Today we launch the second project from the RSA’s Tech and Society programme’s Forum for Ethical AI series. In partnership with NHSX we deliberated with healthcare professionals and tech specialists on artificial intelligence in our NHS.
Healthy artificial intelligence
Artificial intelligence: miracle or mirage? There are certainly many reasons to suggest the former. From identifying drug combinations, to combating rare diseases, to distinguishing between cancerous and normal human tissue within surgeries, to zoning in on tumours using an augmented reality microscope – the possibilities are endless. The potential to both improve the healthcare of patients and to ease the load on NHS staff is immense.
The government and healthcare professionals alike are alive to the possibilities. The public too seem encouraging. In the first study of the RSA’s Forum for Ethical AI series, we learnt that there is public support for, and leeway to experiment with, radical technologies in healthcare – under certain specified conditions. The public know clinicians are stretched and understand that labour-saving technologies can help them do their jobs. There is a mandate for innovation.
Given this mandate, we wanted to understand whether our health system is currently set up to take advantage in the right way. We wanted to know how and whether that mandate is being realised by NHS professionals and their contractors on the ground. What is the culture of innovation in the NHS like? What sort of conversations about commissioning and contracting are happening? Who is in control? Whose interests dominate? Put another way: are our health and care systems in a position to realise the potential of artificial intelligence, while avoiding the perils of bad implementation in what should be the safest of spaces?
To the doctors
The RSA Tech and Society team undertook a range of designed conversations and structured interviews with actors across the NHS and the wider health system who are involved in the design, innovation, delivery, clinical management or implementation of AI. You can watch a video of some of our interviews, which was shown at the recent NHS Expo that launched the new NHSX AI Lab:
Our conversations surfaced a range of views and experiences of integrating radical technologies into the NHS, as well as key barriers and pain points. They also offered tantalising glimpses of how things work when they work well – and what needs to be done to make things work better. It was remarkable how the experts we interviewed converged on both challenges and solutions with a remarkable degree of coherence. You can download our short report of this work if you’d like to read the recommendations in full and see our interview questions. We also include a structured appendix with detailed transcripts for those who really want to get into the meat of the conversations.
Download the report
For those who are in a rush, here is a slideshow which provides an overview of our method and recommendations:
See the slideshow
What we learned
In brief, we surfaced three major conditions for creating a human-centred culture of innovation and enabling the successful uptake of AI in the NHS.
1. Patient adoption
Disruption is great if you’re a Silicon Valley enthusiast – not so great if you’re managing a ward list or have several patients in intensive care. Our respondents wanted slow and steady adoption of technologies to integrate into the clinical workflow. For technology to be successfully spread through the health system, conversations about where and why it is being used need to happen. Clinical need – not political priorities – need to determine the ingress of AI in the system.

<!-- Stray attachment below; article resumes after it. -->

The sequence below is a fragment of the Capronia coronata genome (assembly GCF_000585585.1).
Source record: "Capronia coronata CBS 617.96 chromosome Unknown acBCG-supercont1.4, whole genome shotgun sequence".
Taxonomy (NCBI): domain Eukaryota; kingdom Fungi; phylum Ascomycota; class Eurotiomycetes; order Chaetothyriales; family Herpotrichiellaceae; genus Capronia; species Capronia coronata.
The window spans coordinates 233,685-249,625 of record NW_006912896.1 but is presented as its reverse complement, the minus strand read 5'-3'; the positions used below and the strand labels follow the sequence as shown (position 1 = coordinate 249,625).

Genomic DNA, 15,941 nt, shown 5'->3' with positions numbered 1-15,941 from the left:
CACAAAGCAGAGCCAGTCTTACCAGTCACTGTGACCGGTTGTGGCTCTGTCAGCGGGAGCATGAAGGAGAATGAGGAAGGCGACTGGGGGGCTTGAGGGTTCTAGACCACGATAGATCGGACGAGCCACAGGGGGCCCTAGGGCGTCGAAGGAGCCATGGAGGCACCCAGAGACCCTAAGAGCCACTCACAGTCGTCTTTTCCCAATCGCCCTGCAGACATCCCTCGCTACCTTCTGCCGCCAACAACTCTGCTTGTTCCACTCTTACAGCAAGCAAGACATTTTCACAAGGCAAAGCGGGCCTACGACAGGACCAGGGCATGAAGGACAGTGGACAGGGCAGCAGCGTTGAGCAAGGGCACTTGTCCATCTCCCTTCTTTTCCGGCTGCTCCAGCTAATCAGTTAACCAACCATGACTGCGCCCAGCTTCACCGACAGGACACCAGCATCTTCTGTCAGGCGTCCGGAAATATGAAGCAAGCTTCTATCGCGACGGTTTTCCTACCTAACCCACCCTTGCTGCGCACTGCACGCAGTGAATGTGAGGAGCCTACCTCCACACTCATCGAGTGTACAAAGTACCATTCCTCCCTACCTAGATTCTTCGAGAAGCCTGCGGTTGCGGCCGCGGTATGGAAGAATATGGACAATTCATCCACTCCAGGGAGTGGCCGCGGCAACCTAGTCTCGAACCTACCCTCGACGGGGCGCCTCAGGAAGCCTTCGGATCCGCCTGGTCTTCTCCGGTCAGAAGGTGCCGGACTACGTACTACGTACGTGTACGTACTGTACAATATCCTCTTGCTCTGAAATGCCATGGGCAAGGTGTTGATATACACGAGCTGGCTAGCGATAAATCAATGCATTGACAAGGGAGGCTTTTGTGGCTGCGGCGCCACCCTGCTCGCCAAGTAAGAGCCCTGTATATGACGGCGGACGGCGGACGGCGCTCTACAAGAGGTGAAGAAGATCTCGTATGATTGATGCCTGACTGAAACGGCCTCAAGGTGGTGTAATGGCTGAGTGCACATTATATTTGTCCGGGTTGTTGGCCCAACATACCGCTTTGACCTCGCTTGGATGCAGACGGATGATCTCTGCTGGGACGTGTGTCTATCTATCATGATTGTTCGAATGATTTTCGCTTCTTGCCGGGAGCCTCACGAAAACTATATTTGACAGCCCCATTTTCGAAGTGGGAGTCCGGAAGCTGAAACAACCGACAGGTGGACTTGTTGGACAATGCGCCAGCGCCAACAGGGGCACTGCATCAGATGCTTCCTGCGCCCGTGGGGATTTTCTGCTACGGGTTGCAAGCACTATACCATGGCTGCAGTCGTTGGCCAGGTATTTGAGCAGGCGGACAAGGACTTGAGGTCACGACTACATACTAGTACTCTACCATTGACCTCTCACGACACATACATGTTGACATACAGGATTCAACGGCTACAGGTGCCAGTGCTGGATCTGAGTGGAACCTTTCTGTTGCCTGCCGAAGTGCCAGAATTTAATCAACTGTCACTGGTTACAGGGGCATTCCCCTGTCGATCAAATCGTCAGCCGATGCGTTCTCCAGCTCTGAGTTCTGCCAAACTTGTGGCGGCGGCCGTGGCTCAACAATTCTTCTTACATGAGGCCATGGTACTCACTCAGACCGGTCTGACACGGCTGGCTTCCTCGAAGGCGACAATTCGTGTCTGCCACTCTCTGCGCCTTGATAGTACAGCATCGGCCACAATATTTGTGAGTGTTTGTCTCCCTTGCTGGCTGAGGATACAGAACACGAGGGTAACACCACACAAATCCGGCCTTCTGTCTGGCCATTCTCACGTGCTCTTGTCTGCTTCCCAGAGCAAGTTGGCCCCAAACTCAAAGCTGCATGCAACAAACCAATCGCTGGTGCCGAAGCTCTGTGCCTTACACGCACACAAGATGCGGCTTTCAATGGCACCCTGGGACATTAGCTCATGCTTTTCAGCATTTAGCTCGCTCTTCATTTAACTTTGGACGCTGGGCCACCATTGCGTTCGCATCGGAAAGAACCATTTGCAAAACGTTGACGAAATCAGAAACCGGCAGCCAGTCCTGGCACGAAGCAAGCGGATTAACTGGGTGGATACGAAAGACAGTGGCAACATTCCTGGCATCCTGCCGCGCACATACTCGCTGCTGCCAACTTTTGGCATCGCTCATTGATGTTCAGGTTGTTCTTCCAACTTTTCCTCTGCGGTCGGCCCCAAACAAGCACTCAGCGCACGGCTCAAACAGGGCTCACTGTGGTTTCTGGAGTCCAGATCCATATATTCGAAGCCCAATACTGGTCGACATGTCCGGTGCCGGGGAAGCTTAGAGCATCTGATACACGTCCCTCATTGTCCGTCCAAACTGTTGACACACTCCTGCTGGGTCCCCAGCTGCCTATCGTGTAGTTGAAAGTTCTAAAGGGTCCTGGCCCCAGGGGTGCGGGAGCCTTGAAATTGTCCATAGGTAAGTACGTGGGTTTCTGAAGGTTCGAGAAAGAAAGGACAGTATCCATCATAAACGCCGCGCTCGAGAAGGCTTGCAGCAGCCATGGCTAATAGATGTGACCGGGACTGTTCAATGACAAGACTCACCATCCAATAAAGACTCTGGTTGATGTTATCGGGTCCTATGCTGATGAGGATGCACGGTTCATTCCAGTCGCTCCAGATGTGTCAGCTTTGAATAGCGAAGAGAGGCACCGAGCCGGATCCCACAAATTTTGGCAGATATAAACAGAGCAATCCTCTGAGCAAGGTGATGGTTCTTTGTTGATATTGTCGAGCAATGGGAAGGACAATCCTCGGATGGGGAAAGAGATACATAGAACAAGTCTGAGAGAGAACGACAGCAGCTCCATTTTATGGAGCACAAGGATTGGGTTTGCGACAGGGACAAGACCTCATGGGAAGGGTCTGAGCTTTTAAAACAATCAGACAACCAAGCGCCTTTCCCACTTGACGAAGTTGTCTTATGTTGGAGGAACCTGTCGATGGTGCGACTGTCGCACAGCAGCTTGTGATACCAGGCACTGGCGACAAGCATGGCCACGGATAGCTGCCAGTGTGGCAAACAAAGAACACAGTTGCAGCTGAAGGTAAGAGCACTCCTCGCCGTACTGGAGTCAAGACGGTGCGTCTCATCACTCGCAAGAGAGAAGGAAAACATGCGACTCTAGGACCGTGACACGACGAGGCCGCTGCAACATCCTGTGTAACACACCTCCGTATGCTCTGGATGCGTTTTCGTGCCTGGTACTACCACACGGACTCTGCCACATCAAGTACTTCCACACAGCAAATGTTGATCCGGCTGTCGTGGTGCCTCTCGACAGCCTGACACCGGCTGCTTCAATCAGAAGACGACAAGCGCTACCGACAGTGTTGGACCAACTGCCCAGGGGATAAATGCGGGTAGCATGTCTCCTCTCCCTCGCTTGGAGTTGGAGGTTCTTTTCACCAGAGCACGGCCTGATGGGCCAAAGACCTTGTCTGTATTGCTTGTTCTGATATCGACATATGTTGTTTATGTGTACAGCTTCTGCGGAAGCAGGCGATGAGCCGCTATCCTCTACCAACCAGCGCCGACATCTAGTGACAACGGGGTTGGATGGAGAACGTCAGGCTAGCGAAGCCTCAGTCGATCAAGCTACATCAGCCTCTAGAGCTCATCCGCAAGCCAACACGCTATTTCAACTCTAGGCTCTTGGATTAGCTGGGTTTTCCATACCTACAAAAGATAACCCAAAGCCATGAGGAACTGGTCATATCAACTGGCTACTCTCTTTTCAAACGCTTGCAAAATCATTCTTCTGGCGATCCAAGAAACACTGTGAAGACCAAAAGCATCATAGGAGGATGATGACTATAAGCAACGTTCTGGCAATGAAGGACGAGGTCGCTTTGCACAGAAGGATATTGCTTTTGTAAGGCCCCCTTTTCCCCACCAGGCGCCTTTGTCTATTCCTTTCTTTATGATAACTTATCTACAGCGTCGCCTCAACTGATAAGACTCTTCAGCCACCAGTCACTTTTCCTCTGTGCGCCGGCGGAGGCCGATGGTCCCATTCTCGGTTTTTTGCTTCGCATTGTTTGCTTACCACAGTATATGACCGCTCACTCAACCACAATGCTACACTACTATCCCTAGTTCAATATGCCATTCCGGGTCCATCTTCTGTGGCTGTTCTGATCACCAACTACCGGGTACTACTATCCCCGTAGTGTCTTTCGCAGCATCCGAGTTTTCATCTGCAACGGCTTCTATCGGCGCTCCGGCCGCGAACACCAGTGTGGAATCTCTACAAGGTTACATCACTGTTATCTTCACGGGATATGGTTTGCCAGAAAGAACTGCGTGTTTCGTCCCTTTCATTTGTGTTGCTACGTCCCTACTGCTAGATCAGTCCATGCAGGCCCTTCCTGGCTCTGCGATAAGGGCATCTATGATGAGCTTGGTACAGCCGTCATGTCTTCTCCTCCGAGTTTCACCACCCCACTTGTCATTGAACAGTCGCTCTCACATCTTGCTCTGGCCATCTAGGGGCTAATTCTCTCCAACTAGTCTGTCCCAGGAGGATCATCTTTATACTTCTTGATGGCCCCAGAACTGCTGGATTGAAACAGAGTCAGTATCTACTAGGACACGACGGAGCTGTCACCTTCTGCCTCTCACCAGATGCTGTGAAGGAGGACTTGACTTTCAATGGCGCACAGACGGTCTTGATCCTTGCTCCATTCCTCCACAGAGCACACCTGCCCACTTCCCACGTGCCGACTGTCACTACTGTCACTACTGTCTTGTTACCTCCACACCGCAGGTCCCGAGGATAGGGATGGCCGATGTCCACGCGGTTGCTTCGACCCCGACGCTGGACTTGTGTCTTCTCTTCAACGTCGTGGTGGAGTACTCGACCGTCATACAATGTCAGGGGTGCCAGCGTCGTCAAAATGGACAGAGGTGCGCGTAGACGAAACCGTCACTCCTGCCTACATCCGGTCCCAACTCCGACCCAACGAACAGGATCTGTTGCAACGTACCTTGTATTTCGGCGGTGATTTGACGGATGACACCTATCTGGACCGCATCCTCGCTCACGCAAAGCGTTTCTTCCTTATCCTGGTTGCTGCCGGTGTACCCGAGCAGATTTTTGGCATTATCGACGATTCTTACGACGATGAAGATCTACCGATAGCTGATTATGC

As well as acting patiently in the adoption of technology, we also need public consultation and patient consent. As we saw in our previous Forum for Ethical AI work, there is a real risk of public backlash against promising technologies without proper deliberation. The public are better informed than professionals often think. There are plenty of stories of AI not picking up skin cancers effectively for those with darker skin, or concerns about data security (to select only the negative). We need to ensure is that we are also deliberating the potential positives and having an honest debate about the risks and challenges in getting there.
2. Where’s the evidence?
Evidence matters. Clinical trials, putting something to work in the back office prior to the front, and having a sense of scale and proportion was part of this challenge.
NHS staff wanted to see evidence that the technology overcomes the problem it sets out to do. It is also important to ensure that staff are well trained for the use of the technology and that this should be ongoing training.
Lastly, having enough evidence to prove that the danger of bias from the technologies has been mitigated is crucial.
3. Clinical champions
The NHS is a huge system and innovation can be held back by entrenched structural barriers. Misaligned incentives or antiquated procurement models are unhelpful; cultural resistance and lack of know-how is perhaps even more fatal.
Across the health system, motivated professionals are already making a difference. They are trialling new ideas and working to overcome structural blocks. Through the conversations we had it was clear that clinical champions should not be seen as ‘heroes’, rather as individuals and teams working in a system seeking to blueprint and share best practice. At the RSA we refer to these individuals as ‘system entrepreneurs’ and they are crucial to the health of a system and its capacity to change and grow while keeping its human values front and centre. The NHS must do the same in this age of radical technologies and unparalleled opportunities.